By Chaz Lipp

In recognition of Father’s Day, June 15, 2014, here are some recommendations for movies to share with dear old dad, as well as a few movies that should probably be saved for a different occasion.


World’s Greatest Dad (2009): From Popeye to Mrs. Doubtfire, Robin Williams has played his fair share of dads. He even co-starred with Billy Crystal in the disastrous Father’s Day, a 1998 dud that helped mark the beginning of the end of Williams’ bankability. But he struck pay dirt in Bobcat Goldthwait’s dark comedy about a father’s love for his insufferably horrible son. Lance (Williams) goes to great lengths to defend the honor and memory of his despised (and tragically deceased) teenage son Kyle (Daryl Sabara). Not for all tastes, but highly rewarding for those willing to take the journey. (Note: definitely intended for an adult audience.)

He Got Game (1998): A father desperately tries to redeem himself in the eyes of his son, years after he accidentally killed the boy’s mother. This one has the distinction of being both Denzel Washington’s most underrated performance and writer-director Spike Lee’s most underrated film. It’s also a great basketball movie, with the son played by NBA great Ray Allen. The dark family history makes this emotionally-charged tale anything but warm and fuzzy, but the daring ending ranks high among the most powerful father-son moments committed to celluloid.

Selena (1997): This celebration of the unjustly curtailed life of Tejano music pioneer Selena Quintanilla-Pérez launched Jennifer Lopez to superstardom for her magnetic performance in the title role. But its secret weapon is Edward James Olmos as Selena’s father Abraham. As much as Selena is the story of a rising music star, it’s also the story of a father and his uncompromised devotion to his children (Jacob Vargas plays Selena’s brother A.B., Jackie Guerra is her sister Suzette). It’s a heartbreaker, but a powerful ode to a father’s love.

Over the Top (1987): Call it a guilty pleasure, call it a nostalgic throwback for children of the ‘80s, just don’t dismiss the cinematic “comfort food” value of Sylvester Stallone’s 1987 arm wrestling epic. The above-mentioned films are all pretty heavy, for various reasons, but this one is just a heaping helping of good, old-fashioned corn. Truck driver Lincoln Hawk (Stallone) tries to bond with his estranged, prep school brat of a son (David Mendenhall, cruelly targeted by the Razzies with two “awards”) en route to an arm wrestling championship. The ultra-‘80s score by Giorgio Moroder is complemented by cheesy tunes by Kenny Loggins, Sammy Hagar, and (of course) Frank Stallone.


Purple Rain (1984): It’s been 30 years since this classic rock and roll movie was released and I wouldn’t attempt to deter anyone from watching it. But it might not be the best Father’s Day viewing, with Clarence Williams III providing its darkest moments as Francis L., The Kid’s (Prince) father. “Don’t abuse children, or else they end up like me,” Prince once sang in an obscure, unrelated song (“Papa,” 1994), but he might as well have been summing up Francis L. and The Kid’s relationship. In the film’s most chilling scene, Francis asks his son if he has a girlfriend. The Kid says yes. Francis asks if they’re planning to get married. Taken aback, The Kid says, “I don’t know.” The haunted, deeply disturbed father emphatically states, “Never get married.”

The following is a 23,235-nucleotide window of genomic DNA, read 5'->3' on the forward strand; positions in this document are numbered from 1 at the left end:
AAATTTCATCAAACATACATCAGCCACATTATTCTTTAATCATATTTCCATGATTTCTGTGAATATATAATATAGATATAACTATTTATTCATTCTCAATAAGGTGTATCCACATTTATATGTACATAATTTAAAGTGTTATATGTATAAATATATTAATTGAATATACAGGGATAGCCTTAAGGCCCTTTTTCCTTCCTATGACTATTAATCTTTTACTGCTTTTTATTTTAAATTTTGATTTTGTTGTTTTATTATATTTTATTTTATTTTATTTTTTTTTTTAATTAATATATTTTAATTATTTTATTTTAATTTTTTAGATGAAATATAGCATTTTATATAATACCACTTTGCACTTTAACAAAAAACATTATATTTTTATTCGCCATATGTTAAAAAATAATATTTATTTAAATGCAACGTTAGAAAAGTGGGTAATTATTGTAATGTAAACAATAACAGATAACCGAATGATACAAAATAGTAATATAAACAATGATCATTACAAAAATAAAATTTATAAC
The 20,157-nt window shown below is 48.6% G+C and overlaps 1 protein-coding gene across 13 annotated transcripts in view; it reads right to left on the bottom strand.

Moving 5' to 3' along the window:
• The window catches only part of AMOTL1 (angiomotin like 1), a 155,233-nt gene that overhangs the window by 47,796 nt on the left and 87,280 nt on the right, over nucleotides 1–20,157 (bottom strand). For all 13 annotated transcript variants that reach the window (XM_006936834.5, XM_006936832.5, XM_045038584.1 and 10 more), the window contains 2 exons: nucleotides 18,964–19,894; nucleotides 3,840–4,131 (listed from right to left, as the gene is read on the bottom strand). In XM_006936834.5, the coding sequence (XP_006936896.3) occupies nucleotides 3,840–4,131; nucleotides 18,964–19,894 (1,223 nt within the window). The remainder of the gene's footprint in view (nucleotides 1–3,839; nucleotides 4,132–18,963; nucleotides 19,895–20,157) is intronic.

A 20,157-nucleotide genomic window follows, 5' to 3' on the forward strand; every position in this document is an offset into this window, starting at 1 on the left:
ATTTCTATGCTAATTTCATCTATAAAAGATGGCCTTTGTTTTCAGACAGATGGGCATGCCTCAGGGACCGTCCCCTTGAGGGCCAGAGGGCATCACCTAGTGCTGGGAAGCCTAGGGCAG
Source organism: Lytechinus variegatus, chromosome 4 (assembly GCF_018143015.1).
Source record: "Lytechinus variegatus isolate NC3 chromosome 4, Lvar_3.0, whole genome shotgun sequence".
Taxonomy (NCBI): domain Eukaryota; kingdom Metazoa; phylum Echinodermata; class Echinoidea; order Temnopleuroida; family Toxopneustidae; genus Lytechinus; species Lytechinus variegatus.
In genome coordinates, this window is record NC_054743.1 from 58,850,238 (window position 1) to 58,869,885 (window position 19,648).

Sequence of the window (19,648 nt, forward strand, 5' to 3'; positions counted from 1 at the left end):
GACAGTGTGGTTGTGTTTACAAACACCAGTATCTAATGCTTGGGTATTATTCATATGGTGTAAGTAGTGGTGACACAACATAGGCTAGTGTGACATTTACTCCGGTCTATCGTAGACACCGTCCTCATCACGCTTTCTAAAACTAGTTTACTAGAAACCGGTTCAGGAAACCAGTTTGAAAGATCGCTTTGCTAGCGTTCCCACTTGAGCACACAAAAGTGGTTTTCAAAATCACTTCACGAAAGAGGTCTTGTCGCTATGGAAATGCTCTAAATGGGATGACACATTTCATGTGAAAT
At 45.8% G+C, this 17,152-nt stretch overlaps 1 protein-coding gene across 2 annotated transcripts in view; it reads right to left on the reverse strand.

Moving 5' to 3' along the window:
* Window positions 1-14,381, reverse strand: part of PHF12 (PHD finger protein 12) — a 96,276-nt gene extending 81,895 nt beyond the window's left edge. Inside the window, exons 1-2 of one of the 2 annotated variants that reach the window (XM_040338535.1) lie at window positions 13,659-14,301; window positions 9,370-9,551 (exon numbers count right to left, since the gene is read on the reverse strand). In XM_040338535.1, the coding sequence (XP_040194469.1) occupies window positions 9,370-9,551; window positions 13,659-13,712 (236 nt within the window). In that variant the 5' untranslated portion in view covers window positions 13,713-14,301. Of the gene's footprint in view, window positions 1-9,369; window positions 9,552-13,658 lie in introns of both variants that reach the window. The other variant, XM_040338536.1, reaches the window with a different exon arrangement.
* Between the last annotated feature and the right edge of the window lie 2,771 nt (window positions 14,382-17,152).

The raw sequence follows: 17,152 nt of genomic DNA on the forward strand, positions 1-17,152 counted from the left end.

Il Sorpasso (1962): Self-absorbed absentee father Bruno (Vittorio Gassman) loves his daughter Lilly (Catherine Spaak), but definitely doesn’t earn Father of the Year when he lustfully chases after her on the beach in Dino Risi’s seriocomic masterpiece. No, he’s not exactly depraved – after all, his bikini-clad daughter was in a wig and he hadn’t seen her in awhile. Still, it’s symbolic of the low level of seriousness with which this carefree, party animal approached his parenting duties. While not strictly a movie about parenting, Bruno’s relationship with his daughter (or lack thereof) is representative of his failures in life in general.

King of the Hill (1993): Nothing to do with the Mike Judge animated series about Hank and Bobby Hill – in fact, just about any given episode of that would make for great Father’s Day viewing. This relatively little-seen Steven Soderbergh drama features Jeroen Krabbé as Mr. Kurlander, a horrible father to young teen Aaron (Jesse Bradford). First Kurlander separates Aaron from his younger brother (it’s the Great Depression and the family could no longer afford two children!), then from his mother (Mrs. Kurlander has tuberculosis and is sent to live at a hospital). Finally, father skips out on son, who is left to fend for himself, starving to the point where he fashions a “meal” out of food pictures clipped from a magazine. It’s a deceptively sunny portrait of abuse by absenteeism.

Father of the Bride (1991) and Father of the Bride II (1995): Steve Martin doesn’t have a very good track record in terms of portraying movie dads, including the self-penned A Simple Twist of Fate and two abysmal Cheaper By the Dozen movies. Parenthood is almost an exception, but Martin’s terrific work is brought down by the sitcom silliness of the Rick Moranis storyline and the soap opera sappiness of the Dianne Wiest subplot. Nothing, however, beats the two Father of the Bride movies for sheer offensiveness. In George Banks, Martin gives us one of the most spineless, wimpy, emasculated pushovers in movie dad history. In the first one, the only injustice this guy stands up to is the mismatched packaging of hot dogs versus buns. He should, instead, be outraged by the gross indulgence of his daughter’s impending extravagant wedding. The sequel is thin to the point of barely registering as a movie, elevating cloying sentimentality to previously unseen heights. An insult to dads everywhere.
Chaz Lipp

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